Mayo's strong offensive showing where Kevin McLoughlin and Fergal Boland excelled in the final round of the league against Monaghan, was enough to secure a final showdown with Kerry after Mickey Harte's Tyrone did us a huge favour in Omagh, turning a seven point deficit against Galway into a seven point win.
I found myself in Hyde Park last Sunday to see if Roscommon could miraculously beat Kerry, while also needing Mayo to do them a favour to see if they could stay in division one. We kept our end of the bargain, but Roscommon looked like they had accepted their fate with 20 minutes to go and fell to a 10 point loss to Kerry and were relegated as a result.
I had to rely on updates to follow Mayo's fortunes in what turned out to be an epic final day of league football, where 21 of the 24 teams in the top three divisions had something to play for on the final day. Dublin, Armagh and Sligo were the only three with nothing at stake. It was interesting to hear the opinions of some supporters in the lead-up to the game against Monaghan, with many feeling it would be better to lose and not bother going to a league final, as it may scupper our chances of landing the elusive Sam Maguire.
League success didn't exactly hinder Dublin's pursuit of the Holy Grail down the years. I personally couldn't get my head around that way of thinking. When there is a prestigious title on the line and you are in a position to win it, you go for it. Mayo haven't exactly been filling the trophy cabinet in the last number of years. However, if it was Dublin waiting for us in the final on Sunday or even a chance it could have been Dublin, then that would be a different scenario. Losing to Monaghan may have been a better option, but with Kerry as our opponents, we have every chance to win this year's division one of the league. That's something we haven't done since Pat Holmes was manager, way back in 2001.
James Horan did take us to a final in 2012, where we lost to Cork, after defeating Kerry in extra time in the semi final that year. James Horan's tinkering with his team has certainly kept us on our toes throughout this year's league campaign, I can only imagine what it has done to the players. Players who are used to being in the starting line-up are all of a sudden uncertain. Leaving big names out for certain games, as he did last Sunday, will most definitely keep the feet firmly planted on the ground.
Horan's declaration that if it's a 50/50 call between an established/older player and a young up and coming player - then youth will win out in his decision making - that scenario, and his tinkering with the team, makes for a very healthy training environment. Just look at the goal-keeping dilemma, neither David Clarke or Robbie Hennelly have any idea who the manager's first choice number one is at the present time. We are lucky to be spoilt in that position. There are many more not exactly sure where they stand in the pecking order at the present time.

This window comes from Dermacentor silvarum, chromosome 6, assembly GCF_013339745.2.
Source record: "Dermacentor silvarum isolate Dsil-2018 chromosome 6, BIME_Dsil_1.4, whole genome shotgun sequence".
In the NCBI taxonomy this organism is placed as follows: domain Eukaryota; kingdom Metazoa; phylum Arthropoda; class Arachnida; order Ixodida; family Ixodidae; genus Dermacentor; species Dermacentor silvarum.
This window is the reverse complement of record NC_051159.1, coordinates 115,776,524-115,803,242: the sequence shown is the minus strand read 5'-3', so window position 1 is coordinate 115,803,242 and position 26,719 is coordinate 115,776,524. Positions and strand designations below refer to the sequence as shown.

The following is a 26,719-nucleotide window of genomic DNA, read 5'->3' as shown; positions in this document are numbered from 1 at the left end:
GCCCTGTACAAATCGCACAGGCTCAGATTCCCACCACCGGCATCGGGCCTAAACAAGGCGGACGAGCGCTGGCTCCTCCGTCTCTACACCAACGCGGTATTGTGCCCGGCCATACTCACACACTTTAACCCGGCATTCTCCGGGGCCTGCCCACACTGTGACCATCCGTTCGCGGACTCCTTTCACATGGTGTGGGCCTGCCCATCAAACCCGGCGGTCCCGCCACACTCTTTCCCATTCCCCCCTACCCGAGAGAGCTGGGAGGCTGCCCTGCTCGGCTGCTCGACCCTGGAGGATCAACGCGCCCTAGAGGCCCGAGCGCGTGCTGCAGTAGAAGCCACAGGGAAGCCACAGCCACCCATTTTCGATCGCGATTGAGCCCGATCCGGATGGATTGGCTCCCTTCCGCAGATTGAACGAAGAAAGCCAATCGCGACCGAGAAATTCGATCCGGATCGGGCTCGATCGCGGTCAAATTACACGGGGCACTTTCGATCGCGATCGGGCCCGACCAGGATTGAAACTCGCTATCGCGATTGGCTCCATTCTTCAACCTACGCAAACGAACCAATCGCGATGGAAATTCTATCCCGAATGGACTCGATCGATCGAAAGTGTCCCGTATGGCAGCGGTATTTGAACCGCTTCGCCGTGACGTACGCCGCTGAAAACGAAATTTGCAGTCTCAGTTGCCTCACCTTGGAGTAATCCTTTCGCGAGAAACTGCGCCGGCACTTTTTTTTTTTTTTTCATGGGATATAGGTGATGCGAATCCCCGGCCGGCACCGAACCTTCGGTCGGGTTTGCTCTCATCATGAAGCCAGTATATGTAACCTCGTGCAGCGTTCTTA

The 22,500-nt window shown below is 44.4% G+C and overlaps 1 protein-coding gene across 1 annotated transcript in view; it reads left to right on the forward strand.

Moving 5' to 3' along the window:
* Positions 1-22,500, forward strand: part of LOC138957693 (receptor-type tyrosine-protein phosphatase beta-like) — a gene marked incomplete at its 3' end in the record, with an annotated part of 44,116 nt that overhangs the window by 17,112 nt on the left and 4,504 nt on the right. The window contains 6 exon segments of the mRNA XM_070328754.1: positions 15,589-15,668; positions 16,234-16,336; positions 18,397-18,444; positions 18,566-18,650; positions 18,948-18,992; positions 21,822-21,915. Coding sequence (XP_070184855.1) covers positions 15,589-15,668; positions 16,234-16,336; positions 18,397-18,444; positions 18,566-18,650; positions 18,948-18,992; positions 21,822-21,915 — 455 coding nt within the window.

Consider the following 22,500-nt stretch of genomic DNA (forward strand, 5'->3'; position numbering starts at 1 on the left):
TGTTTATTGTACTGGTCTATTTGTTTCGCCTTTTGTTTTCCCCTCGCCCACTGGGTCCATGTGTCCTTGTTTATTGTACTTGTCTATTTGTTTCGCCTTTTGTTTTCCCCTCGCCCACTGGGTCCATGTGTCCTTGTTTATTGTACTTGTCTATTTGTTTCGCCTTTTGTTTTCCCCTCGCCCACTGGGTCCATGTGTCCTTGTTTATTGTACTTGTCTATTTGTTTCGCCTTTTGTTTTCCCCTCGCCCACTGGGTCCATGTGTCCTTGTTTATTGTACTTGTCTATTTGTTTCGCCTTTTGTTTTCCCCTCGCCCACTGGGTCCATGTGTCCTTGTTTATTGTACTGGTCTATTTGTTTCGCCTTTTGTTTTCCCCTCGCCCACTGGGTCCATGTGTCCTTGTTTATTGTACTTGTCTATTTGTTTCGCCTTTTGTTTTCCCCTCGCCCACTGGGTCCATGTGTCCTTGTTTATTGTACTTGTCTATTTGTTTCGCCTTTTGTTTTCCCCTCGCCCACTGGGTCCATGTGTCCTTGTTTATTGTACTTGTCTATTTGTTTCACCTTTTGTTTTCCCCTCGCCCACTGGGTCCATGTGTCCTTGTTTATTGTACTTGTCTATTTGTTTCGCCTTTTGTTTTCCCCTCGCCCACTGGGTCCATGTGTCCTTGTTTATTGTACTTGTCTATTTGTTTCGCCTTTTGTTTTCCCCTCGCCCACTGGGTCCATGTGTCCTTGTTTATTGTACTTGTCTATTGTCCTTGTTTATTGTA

Kerry looked much sharper in Hyde park than they did against Mayo the previous week, but the quality of the opposition has to be called into question. Conor Cox, the former Kerry player now playing for Roscommon, was the only Rossie to take the game to Kerry and he had a right tussle with Peter Crowley, resulting in Crowley being hauled ashore in the second half.
Other than that, Kerry did as they pleased. The returning David Clifford looked like he had never been away and only for a smart save by Colm Lavin in the first minute, and then the crossbar shortly after, Clifford could have had two first half goals. Seanie O'Shea continued his very impressive form, notching 1-05 for his team - apart from his wonderful skill set, his work rate when his team is chasing the ball sets him apart and is fascinating to watch.
It's food for thought for James Horan going into Sunday's game as to who he'll pick to chaperone the aforementioned Kerry players. O'Shea has scored 1-50 for Kerry in this year's league. The 1-45 he scored before the Roscommon game accounted for over half of Kerry's entire national league scores. It's big pressure on young shoulders to carry the hopes of the traditionalists of GAA football, but at 20 years of age, it looks like O'Shea and Clifford can cope.
Despite conceding six second half points in a row against Monaghan and allowing Jack McCarron to do as he pleased last Sunday, you feel Mayo will be more defensively astute this Sunday for the Kerry challenge. After what happened in Tralee, Kerry will want to make amends. After Mayo's horror show in Croker last month against Dublin, Mayo will want to set the record straight in HQ. Something has to give. Kerry are favourites at 8/15 while Mayo are 15/8. The draw is 15/2. A national title will do the confidence no harm for the championship.